• Functional Strategy β€” the logical plan for how a specific function (product, engineering, marketing, etc.) will drive its part of the company strategy.

Functional strategies are influenced by one another about what can be done. They all contribute to the overall company strategy, and eventually to the roadmap.

When it comes to Engineering, you can design your strategy by reflecting on three elements:

  1. 🏒 Your Company

  2. πŸ“± Your Product

  3. πŸ‘• Your Team

🏒 Your Company

What can engineering do to support your company mission? What should you invest in to create a core asset for your company, generating a hard-to-copy, competitive advantage?

Zoom invested early in custom, state-of-the art streaming technology, which turned into a moat for their business.

Airbnb invested early in machine learning to support both guests' (search & discovery) and hosts' (smart pricing) experience.

πŸ“± Your Product

How can engineering support your product strategy to deliver a superior experience that drives the company mission forward?

What kind of products can be enabled by a strong technical strategy?

Uber invested in a general purpose fulfillment platform, which down the line enabled the creation of multiple product lines, like Uber Eats and Uber Freight.

🎽 Your Team

Finally, the best strategy doesn't exist in isolation, it depends on your team and evolves with it.

How can you leverage your engineering team's strengths to create something that benefits your company long term?

Airbnb famously took a big bet on React Native in 2016, but ended up sunsetting it in 2018. In a long and articulate retrospective they acknowledged their issues where mostly operational β€” i.e. already having two native apps and a large team of native mobile developers.

Native developers were reluctant to 1) learn a new framework that completely changed the way they work, and 2) having to maintain a complex, hybrid approach between the old and the new.

React Native might have been a good choice in isolation, or to start with, but it failed because of Airbnb's team configuration and pre-existing assets.

πŸ“š Resources

  • πŸ“‘ How to Overcome the Technical Strategy Spiral β€” this great article by Reforge explains how to shift your skills from execution to strategy, and how to create a technical strategy from scratch.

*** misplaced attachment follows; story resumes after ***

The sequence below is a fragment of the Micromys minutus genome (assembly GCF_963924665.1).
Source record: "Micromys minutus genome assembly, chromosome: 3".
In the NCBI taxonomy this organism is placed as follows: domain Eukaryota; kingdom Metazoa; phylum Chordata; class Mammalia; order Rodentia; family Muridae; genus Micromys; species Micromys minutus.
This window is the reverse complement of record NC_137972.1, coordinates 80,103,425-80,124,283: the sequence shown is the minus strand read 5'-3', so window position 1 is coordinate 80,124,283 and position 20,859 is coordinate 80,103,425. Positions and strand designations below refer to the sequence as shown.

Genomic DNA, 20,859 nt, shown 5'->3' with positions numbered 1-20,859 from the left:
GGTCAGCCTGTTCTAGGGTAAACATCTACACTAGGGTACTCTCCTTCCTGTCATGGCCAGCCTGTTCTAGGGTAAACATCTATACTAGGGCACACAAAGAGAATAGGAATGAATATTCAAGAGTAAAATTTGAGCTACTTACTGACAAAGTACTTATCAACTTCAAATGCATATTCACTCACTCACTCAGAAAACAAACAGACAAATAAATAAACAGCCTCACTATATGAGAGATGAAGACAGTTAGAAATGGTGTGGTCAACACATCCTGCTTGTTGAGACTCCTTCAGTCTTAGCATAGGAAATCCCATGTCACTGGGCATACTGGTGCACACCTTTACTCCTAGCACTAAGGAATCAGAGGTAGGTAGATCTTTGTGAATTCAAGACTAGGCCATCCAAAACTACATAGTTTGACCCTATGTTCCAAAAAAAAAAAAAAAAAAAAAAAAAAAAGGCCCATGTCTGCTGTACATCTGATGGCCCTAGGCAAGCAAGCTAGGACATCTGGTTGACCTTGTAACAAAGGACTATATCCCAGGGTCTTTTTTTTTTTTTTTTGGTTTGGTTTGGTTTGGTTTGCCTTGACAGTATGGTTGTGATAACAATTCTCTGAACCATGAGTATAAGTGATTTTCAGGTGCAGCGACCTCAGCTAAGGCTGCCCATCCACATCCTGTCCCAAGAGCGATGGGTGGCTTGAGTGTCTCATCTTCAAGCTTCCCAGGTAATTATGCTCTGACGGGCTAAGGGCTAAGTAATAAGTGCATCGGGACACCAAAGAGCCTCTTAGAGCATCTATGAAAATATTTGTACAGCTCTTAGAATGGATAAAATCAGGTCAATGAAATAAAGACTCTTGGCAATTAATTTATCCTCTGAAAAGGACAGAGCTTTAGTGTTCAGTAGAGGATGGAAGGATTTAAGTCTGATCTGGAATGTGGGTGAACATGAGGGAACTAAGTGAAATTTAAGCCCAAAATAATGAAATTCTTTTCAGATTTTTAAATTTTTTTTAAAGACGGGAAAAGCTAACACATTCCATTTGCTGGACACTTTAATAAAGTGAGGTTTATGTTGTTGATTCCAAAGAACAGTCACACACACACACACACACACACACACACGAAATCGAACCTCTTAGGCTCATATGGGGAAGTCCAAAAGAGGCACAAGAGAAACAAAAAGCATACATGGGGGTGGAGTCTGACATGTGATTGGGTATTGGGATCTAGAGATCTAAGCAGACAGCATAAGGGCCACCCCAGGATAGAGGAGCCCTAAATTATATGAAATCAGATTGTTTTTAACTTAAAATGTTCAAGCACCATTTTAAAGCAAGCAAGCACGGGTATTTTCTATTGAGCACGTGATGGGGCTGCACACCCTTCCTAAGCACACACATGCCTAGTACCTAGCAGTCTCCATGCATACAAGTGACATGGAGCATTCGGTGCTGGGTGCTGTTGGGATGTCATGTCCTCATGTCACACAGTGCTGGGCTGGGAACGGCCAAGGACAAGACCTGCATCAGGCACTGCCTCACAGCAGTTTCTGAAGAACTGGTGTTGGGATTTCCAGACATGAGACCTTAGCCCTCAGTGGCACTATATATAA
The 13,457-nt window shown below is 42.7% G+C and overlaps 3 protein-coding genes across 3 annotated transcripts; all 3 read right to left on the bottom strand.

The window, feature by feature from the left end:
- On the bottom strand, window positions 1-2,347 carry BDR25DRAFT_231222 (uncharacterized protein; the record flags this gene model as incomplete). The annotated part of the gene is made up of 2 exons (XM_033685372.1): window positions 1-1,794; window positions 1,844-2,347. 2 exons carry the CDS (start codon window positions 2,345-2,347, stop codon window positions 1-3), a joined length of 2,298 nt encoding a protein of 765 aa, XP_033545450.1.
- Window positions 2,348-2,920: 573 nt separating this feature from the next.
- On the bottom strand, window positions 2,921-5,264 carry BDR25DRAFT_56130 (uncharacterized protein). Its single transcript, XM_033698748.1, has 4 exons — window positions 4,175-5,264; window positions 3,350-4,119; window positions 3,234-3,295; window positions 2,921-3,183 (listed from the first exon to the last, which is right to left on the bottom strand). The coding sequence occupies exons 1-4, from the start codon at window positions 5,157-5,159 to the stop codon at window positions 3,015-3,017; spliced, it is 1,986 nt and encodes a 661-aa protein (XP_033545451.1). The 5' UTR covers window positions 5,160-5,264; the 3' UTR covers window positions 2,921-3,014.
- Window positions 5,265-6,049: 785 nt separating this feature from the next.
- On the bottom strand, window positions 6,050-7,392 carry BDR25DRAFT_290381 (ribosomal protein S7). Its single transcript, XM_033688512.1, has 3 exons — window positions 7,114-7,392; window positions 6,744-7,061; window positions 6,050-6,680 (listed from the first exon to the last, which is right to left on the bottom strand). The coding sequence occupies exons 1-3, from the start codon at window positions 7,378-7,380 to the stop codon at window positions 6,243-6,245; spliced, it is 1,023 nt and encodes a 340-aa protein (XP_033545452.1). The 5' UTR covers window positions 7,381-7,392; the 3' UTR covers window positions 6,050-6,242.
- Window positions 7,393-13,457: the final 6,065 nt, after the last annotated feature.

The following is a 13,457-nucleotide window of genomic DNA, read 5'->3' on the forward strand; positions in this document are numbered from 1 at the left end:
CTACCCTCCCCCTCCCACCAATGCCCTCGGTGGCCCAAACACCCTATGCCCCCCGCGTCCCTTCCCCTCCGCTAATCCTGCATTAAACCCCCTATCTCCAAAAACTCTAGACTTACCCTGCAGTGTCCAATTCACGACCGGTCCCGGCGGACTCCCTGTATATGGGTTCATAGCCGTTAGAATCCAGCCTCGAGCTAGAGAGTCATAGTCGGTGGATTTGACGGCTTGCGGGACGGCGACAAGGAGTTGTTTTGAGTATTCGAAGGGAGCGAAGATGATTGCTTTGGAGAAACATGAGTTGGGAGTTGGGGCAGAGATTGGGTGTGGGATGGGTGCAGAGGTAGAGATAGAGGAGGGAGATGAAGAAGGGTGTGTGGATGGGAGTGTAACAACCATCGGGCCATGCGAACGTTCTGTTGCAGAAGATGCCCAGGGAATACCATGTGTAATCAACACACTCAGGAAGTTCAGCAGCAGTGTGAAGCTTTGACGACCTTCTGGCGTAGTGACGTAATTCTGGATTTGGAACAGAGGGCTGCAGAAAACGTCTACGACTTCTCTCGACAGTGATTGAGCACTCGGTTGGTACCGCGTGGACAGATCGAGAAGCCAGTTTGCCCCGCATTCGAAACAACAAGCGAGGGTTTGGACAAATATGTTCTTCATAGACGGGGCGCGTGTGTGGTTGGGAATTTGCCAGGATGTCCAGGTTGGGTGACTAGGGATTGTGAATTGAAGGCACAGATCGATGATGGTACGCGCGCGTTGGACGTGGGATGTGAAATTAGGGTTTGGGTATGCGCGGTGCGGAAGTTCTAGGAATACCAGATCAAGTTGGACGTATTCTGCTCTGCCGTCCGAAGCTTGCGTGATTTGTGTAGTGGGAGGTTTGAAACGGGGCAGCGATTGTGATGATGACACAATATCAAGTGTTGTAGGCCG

• πŸ“‘ The Trident Model of Career Development β€” Pat Kua argues the best model for Engineering career development is not the classic dual track, but a trident that separates Technical Leadership from pure Individual Contribution. Thoughtful and recommended.

  • πŸ“‘ React Native at Airbnb β€” long post-mortem of the failed attempt, lasted 2 years, to introduce React Native into the mobile stack of Airbnb. This is the best piece you can read about what does it mean to deploy a strategic tech initiative into a large, modern company, with its challenges and opportunities.

⭐ Weekly Featured Jobs

Here are the remote engineering jobs featured this week! They are all from great companies and I personally review them one by one.

  1. Pager β€” Senior Software Engineer β€” the best way to capture and share your digital life.

  2. Journey β€” Founding Frontend Engineer β€” a storytelling tool designed for the internet age.

  3. Zapier β€” VP Platforms & Labs β€” the easiest way to automate your work

  4. Hubspot β€” Director of Engineering, Fintech β€” inbound marketing, sales and service software

  5. Stripe β€” Staff Engineer, Product Experience β€” online payment processing for internet businesses

Browse many more open roles (or add your own) on the full board πŸ‘‡

Check out all Refactoring Jobs


Hey, I am Luca πŸ‘‹ thank you for reading this far!

Every week I read tens of articles and draw from my own experience to create a 10-minutes advice about some engineering leadership topic.